Craigellachie is a malt I mainly know through SMWS casks and has just been given a life as a single malt by the producers, Dewars and Sons, who have so far been pouring it into their blends.
The range includes an odd set of age statement single malts (13, 17, 19 (travel retail only) and 23 years old). The 23 year old has gained some notoriety as being outrageously expensive in the UK but extremely well received as a whisky. The ages are all prime numbers – that sets your stall out eh?
Huge thanks for Dewars and Sons for letting me try this lot.
Nose – Sweet and hot doggy. Some mineral, cereal heat, lightly metallic and like a hot heating element. Behind this some sweeter, more fecund notes of old flowers, toffee pennies and light coastal peat. Water knocks out the hot dogs and metal, leaving the more floral sweetness behind.
Body – Sweet, rich, clarty and tannic, with some good wood top notes and some pear. With water, sour edges come through and the sweetness is less integrated.
Finish – Long, very sweet and a little cloying, drying notes right at the end and some good wood finally appears round the back of the sweetness.
What’s not good about it – lacks balance in the finish, lacks a little integration there too.
What’s good about it – however this is an interesting, complex and intense whisky, and well worth the asking price. The nose is fine at this price point but the initially delivery is extremely good and leaves you with an overall experience that works well. Recommended.
Nose – Loads of balanced wax compared to the 13. The minerality is still there, quite a lot of ozone, and bright pear. Enormous pastry notes – almond croissants. None of that peat wisp. Some damp cardboard, smells expensive.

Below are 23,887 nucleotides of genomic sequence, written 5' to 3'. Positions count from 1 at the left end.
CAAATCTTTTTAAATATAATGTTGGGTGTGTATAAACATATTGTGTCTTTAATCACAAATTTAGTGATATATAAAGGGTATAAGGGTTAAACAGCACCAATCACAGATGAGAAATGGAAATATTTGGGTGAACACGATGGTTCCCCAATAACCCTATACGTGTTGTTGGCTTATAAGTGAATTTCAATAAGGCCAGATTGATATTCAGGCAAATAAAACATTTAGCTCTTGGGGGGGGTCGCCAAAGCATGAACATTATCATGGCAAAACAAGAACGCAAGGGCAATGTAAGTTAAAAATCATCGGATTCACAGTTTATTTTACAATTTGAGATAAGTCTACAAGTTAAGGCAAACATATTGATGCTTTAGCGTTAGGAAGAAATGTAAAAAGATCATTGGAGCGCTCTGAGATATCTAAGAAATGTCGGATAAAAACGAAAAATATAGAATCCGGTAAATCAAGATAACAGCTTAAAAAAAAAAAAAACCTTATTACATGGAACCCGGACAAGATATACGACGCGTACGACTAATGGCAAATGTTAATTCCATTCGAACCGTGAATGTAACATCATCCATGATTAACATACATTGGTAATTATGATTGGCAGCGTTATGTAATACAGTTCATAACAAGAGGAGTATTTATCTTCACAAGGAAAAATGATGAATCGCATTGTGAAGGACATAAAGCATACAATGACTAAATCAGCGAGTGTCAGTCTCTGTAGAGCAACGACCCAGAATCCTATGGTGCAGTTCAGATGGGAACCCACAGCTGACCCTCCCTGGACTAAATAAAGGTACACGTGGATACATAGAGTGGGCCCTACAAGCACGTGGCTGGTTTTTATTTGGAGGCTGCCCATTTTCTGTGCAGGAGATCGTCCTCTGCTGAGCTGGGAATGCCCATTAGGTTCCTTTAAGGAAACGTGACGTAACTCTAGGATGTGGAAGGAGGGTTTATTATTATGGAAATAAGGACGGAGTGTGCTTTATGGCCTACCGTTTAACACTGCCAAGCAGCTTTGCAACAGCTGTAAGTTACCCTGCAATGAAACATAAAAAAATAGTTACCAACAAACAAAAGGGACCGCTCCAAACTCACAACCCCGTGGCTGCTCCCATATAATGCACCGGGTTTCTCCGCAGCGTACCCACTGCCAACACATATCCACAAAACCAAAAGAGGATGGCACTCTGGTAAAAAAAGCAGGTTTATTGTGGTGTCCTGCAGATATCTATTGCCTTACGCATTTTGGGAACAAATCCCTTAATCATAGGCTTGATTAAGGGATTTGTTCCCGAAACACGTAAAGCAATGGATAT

Body – Sweet, some peat, dark wood and perry. With water, almost Springbank like with the spirit sulphur coming through and drying out some sherry like sweetness. Also very drying. Very good.
Finish – A little heat, quite a long, wooded, intense finish with toffee, oak and apple. Quite musky at the end, balanced sulphur and very complex.
What’s not good about it – Not much unless you’re looking for something gentle, which this isn’t!
What’s good about it – Intense, dry, tannic, deafeningly sweet and balanced with the wood. What a blast! Also recommended.
Nose – More intensely waxed but the peat is back. Hopefully this is going to be a “best of both worlds” of the two before. Waxed wood, elegant toffee, some toasted crispbread and toast and honey. After tasting, wonderfully tropical with pineapple, mango and yoghurt and weirdly, agave and tequila tones.
Body – Rich, oily, meaty (finally!) and ripe. Lots of wood and well balanced.
Finish – Very long, very oily, drying and elegantly sweet but totally balanced throughout. This is a big, chewy, meaty, sweet yet balanced whisky.
What’s not good about it – Again, not exactly a first timer’s whisky and reasonably challenging. The price in (only) the UK.
What’s good about it – Deep, rich, oily, balanced, intense and dirty. Big fan.